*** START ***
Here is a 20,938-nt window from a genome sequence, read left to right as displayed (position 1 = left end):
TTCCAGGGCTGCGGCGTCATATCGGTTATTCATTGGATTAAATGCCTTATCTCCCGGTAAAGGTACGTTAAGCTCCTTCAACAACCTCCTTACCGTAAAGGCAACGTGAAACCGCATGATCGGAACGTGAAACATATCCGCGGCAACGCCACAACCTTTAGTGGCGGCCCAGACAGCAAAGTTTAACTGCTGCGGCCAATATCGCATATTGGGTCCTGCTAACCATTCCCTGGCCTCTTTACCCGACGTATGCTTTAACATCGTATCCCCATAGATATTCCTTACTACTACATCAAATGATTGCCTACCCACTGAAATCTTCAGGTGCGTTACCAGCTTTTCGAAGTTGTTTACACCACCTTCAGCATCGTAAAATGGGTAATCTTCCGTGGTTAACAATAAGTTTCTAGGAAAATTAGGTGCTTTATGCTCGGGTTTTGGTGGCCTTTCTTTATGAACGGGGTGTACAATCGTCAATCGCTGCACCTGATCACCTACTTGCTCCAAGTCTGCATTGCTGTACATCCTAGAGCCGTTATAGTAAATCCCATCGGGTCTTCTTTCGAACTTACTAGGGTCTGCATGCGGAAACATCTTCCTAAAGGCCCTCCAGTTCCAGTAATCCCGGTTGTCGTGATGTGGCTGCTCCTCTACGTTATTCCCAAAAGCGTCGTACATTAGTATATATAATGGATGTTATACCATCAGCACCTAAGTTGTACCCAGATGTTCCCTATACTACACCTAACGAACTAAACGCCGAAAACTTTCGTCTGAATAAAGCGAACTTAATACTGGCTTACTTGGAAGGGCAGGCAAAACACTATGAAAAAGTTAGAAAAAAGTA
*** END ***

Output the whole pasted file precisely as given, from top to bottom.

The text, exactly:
Here is a 20,938-nt window from a genome sequence, read left to right as displayed (position 1 = left end):
TTCCAGGGCTGCGGCGTCATATCGGTTATTCATTGGATTAAATGCCTTATCTCCCGGTAAAGGTACGTTAAGCTCCTTCAACAACCTCCTTACCGTAAAGGCAACGTGAAACCGCATGATCGGAACGTGAAACATATCCGCGGCAACGCCACAACCTTTAGTGGCGGCCCAGACAGCAAAGTTTAACTGCTGCGGCCAATATCGCATATTGGGTCCTGCTAACCATTCCCTGGCCTCTTTACCCGACGTATGCTTTAACATCGTATCCCCATAGATATTCCTTACTACTACATCAAATGATTGCCTACCCACTGAAATCTTCAGGTGCGTTACCAGCTTTTCGAAGTTGTTTACACCACCTTCAGCATCGTAAAATGGGTAATCTTCCGTGGTTAACAATAAGTTTCTAGGAAAATTAGGTGCTTTATGCTCGGGTTTTGGTGGCCTTTCTTTATGAACGGGGTGTACAATCGTCAATCGCTGCACCTGATCACCTACTTGCTCCAAGTCTGCATTGCTGTACATCCTAGAGCCGTTATAGTAAATCCCATCGGGTCTTCTTTCGAACTTACTAGGGTCTGCATGCGGAAACATCTTCCTAAAGGCCCTCCAGTTCCAGTAATCCCGGTTGTCGTGATGTGGCTGCTCCTCTACGTTATTCCCAAAAGCGTCGTACATTAGTATATATAATGGATGTTATACCATCAGCACCTAAGTTGTACCCAGATGTTCCCTATACTACACCTAACGAACTAAACGCCGAAAACTTTCGTCTGAATAAAGCGAACTTAATACTGGCTTACTTGGAAGGGCAGGCAAAACACTATGAAAAAGTTAGAAAAAAGTA